John Patterson examines Koji Shiraishi’s extreme horror ‘Grotesque’ and its surprising takedown of heteronormativity.
Grotesque is a film that has stuck with me for a very long time. I’ve written about it before, and watching the movie is actually what got me into film writing and academics. It is a compelling and enigmatic film that lends itself well to multiple different readings and theoretical lenses, one of which we’ll take a look at today. It’s always interesting to view a film from several angles and see what sticks out. Sometimes, you can surprise yourself when you think you’ve figured a film out and suddenly a new perspective opens up. It’s the lifeblood of writing about film: it’s a constant surprise and joy.
This month will be slightly different than previous months. The focus will be on the way the film looks at heteronormativity. Grotesque picks apart the concepts, tropes, and ideas on the subject while laying them bare as a series of systems. I think that there is value in looking at this from a queer perspective. These sorts of notions affect the way queer people are perceived as well. By pulling apart a series of systems that seem to be considered the norm, the film finds the ways in which these systems fail. This can be seen as a similar lens that was used to cover Shatter Dead in an earlier column entry. Also, a quick content warning as there will be a breakdown of a scene of sexual assault in the film.
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Grotesque is directed by Kōji Shiraishi. Shiraishi is mostly noted nowadays for directing incredible found footage films like Noroi: The Curse, Occult, and A Record of Sweet Murder. However, in 2009 he also released the extreme horror film Grotesque, which stands out in his filmography. The film leaves behind found footage in order to focus on sickly realism that takes place in only a couple of claustrophobic locations. After the sweeping cosmic implications of his other films, Grotesque is very insular and smaller in scale.
The film follows The Doctor as he abducts, tortures, and abuses the new couple of Aki and Kazuo. We spend a very brief time outside of his torture room, with small reprieves in the beginning and near the end of the film. These are welcome, since Grotesque doesn’t let up for most of its brief running time. The lulls in the savagery are triggered by moments of false hope, before plunging the viewer and the cast back into hell.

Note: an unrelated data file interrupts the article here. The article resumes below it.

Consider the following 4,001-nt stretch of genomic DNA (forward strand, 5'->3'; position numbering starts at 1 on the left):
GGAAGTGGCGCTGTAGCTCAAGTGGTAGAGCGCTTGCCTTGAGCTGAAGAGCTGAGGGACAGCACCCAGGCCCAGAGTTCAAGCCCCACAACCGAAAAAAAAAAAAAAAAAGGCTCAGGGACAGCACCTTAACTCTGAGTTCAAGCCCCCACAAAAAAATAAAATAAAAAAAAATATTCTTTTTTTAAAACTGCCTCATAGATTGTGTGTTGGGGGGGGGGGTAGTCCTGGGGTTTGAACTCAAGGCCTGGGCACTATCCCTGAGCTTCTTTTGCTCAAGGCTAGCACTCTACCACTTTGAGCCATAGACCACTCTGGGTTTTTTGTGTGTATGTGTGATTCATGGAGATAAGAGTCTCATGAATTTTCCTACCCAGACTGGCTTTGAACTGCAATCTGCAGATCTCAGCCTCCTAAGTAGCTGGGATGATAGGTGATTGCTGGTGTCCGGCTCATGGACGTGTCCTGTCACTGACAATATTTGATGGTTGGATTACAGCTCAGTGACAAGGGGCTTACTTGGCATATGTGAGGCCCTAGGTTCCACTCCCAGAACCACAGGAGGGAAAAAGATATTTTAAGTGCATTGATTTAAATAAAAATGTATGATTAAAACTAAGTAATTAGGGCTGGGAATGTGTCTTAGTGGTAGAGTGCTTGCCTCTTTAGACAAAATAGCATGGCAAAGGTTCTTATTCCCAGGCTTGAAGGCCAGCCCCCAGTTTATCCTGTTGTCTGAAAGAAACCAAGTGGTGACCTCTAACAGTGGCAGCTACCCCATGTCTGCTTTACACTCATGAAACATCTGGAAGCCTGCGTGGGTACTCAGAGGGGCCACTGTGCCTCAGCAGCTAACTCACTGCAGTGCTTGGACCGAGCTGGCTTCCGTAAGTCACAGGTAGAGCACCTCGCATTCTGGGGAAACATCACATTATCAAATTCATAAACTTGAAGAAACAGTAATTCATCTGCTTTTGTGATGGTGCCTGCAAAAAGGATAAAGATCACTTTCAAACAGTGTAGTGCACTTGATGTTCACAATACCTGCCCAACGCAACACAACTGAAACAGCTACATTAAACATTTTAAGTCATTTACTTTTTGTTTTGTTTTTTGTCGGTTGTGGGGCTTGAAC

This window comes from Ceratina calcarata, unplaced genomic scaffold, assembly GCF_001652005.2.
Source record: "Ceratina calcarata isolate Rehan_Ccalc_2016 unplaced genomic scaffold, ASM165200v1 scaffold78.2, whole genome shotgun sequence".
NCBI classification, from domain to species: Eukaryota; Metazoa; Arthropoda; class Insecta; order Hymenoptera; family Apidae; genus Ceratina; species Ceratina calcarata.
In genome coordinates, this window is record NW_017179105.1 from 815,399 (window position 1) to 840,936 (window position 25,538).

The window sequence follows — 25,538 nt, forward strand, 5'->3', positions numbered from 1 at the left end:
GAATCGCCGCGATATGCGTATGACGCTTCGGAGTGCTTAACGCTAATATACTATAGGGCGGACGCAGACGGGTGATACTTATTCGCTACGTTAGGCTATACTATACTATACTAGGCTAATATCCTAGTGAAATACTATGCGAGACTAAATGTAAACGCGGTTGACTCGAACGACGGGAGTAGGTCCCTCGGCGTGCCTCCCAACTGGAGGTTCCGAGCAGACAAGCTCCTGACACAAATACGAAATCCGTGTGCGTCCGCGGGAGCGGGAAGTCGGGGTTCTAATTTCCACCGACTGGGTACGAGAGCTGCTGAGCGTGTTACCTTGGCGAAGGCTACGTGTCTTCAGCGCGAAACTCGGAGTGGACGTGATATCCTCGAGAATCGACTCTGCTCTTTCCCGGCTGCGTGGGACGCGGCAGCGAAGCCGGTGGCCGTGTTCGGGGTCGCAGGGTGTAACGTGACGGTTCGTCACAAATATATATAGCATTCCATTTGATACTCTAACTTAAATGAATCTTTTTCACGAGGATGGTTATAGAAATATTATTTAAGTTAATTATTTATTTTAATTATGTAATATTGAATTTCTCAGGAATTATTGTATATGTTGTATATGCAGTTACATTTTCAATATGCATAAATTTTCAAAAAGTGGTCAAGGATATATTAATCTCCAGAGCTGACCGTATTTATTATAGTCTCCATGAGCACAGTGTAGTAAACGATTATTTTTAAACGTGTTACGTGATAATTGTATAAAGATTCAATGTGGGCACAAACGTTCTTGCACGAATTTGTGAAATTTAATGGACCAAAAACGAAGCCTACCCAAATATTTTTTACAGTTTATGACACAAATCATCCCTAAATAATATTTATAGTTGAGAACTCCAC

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The Doctor is a brutal and sadistic man. He takes great pleasure in both the physical and psychological torment of his victims. Early on he even implies that there is a sexual edge to his pursuits, saying that:
“What I want from you is excitement. If you’re able to excite me with your wills to live, then I’ll let you go.”
However, he can’t be taken at face value; his motives remain a mystery for the duration of the film. However, he also starts his torture by seeming to enforce a horror trope by picking it apart.
The couple is on their first date when The Doctor abducts them, much to his annoyance. He seems upset that they haven’t had sex yet, but not enough to free them; he needs to be in control at all times. Instead, he assaults them both in turn, making sure to ensure they get their fluids on each other. With this complete, he actually begins his torture in earnest. It’s a very strange scene that stands out as being odd in the context of the film. But there are a few different ways to look at this scene.
The first would be to look at it as symbolic of the “sex kills” trope in horror films. They haven’t had sex so he feels like they have to before they can be killed. The Doctor assumes that two people together have been intimate, and his assumption is what leads to this horrific aside. In this interpretation, the couple doesn’t adhere to the Doctor’s rules. So, The Doctor has to fix this situation in order to get the film back in motion. In a way, it is the film pointing to the trope before side-stepping it.
The second interpretation of this sequence is the Doctor sees this as a moment to put himself into their relationship. He laments the fact that they haven’t been intimate, then puts himself in the middle to disrupt the interaction and make himself a part of the process. The way it is done is cold and clinical, with The Doctor showing no sign of arousal or excitement. The task is completed solely with his hands as he stares off in a detached manner. It’s a thoroughly upsetting scene. This also the first moment where the Doctor’s fixation on their roles and relationship is explored.